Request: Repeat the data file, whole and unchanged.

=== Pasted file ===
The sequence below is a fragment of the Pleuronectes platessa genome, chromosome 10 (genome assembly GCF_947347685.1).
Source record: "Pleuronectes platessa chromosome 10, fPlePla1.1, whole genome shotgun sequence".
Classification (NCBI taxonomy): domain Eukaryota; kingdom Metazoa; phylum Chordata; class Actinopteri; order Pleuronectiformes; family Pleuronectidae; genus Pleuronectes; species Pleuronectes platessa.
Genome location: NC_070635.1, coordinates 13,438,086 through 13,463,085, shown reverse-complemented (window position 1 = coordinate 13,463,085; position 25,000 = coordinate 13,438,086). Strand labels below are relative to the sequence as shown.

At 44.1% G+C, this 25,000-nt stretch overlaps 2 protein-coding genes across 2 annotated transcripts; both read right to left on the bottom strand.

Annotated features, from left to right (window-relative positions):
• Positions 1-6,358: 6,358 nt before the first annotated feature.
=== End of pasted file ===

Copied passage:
The sequence below is a fragment of the Pleuronectes platessa genome, chromosome 10 (genome assembly GCF_947347685.1).
Source record: "Pleuronectes platessa chromosome 10, fPlePla1.1, whole genome shotgun sequence".
Classification (NCBI taxonomy): domain Eukaryota; kingdom Metazoa; phylum Chordata; class Actinopteri; order Pleuronectiformes; family Pleuronectidae; genus Pleuronectes; species Pleuronectes platessa.
Genome location: NC_070635.1, coordinates 13,438,086 through 13,463,085, shown reverse-complemented (window position 1 = coordinate 13,463,085; position 25,000 = coordinate 13,438,086). Strand labels below are relative to the sequence as shown.

At 44.1% G+C, this 25,000-nt stretch overlaps 2 protein-coding genes across 2 annotated transcripts; both read right to left on the bottom strand.

Annotated features, from left to right (window-relative positions):
• Positions 1-6,358: 6,358 nt before the first annotated feature.